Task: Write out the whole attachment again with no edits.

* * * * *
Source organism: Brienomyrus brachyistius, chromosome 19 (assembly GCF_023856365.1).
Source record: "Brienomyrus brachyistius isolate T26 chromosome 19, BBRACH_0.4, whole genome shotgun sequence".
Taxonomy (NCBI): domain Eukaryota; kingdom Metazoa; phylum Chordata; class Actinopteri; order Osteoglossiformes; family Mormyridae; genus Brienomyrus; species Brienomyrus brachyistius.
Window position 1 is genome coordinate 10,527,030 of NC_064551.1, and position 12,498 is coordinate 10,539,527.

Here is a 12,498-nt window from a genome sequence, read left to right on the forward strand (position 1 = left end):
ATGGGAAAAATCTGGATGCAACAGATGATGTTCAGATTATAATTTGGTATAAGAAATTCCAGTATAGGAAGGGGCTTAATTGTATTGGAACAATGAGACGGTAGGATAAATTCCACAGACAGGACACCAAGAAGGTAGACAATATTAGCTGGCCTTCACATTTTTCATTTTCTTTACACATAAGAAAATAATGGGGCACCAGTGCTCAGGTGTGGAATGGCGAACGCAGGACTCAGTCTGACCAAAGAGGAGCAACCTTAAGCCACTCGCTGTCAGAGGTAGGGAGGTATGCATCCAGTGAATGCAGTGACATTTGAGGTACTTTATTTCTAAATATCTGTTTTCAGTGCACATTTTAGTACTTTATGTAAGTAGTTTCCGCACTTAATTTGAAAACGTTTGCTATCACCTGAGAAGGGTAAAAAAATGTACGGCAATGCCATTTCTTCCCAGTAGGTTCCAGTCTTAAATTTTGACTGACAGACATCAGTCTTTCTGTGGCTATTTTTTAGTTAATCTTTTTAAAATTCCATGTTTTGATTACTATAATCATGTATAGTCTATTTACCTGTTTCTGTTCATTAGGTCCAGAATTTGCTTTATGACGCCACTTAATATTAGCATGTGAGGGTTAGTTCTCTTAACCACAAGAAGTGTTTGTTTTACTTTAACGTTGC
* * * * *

Source organism: Brienomyrus brachyistius, chromosome 19 (assembly GCF_023856365.1).
Source record: "Brienomyrus brachyistius isolate T26 chromosome 19, BBRACH_0.4, whole genome shotgun sequence".
Taxonomy (NCBI): domain Eukaryota; kingdom Metazoa; phylum Chordata; class Actinopteri; order Osteoglossiformes; family Mormyridae; genus Brienomyrus; species Brienomyrus brachyistius.
Window position 1 is genome coordinate 10,527,030 of NC_064551.1, and position 12,498 is coordinate 10,539,527.

Here is a 12,498-nt window from a genome sequence, read left to right on the forward strand (position 1 = left end):
ATGGGAAAAATCTGGATGCAACAGATGATGTTCAGATTATAATTTGGTATAAGAAATTCCAGTATAGGAAGGGGCTTAATTGTATTGGAACAATGAGACGGTAGGATAAATTCCACAGACAGGACACCAAGAAGGTAGACAATATTAGCTGGCCTTCACATTTTTCATTTTCTTTACACATAAGAAAATAATGGGGCACCAGTGCTCAGGTGTGGAATGGCGAACGCAGGACTCAGTCTGACCAAAGAGGAGCAACCTTAAGCCACTCGCTGTCAGAGGTAGGGAGGTATGCATCCAGTGAATGCAGTGACATTTGAGGTACTTTATTTCTAAATATCTGTTTTCAGTGCACATTTTAGTACTTTATGTAAGTAGTTTCCGCACTTAATTTGAAAACGTTTGCTATCACCTGAGAAGGGTAAAAAAATGTACGGCAATGCCATTTCTTCCCAGTAGGTTCCAGTCTTAAATTTTGACTGACAGACATCAGTCTTTCTGTGGCTATTTTTTAGTTAATCTTTTTAAAATTCCATGTTTTGATTACTATAATCATGTATAGTCTATTTACCTGTTTCTGTTCATTAGGTCCAGAATTTGCTTTATGACGCCACTTAATATTAGCATGTGAGGGTTAGTTCTCTTAACCACAAGAAGTGTTTGTTTTACTTTAACGTTGC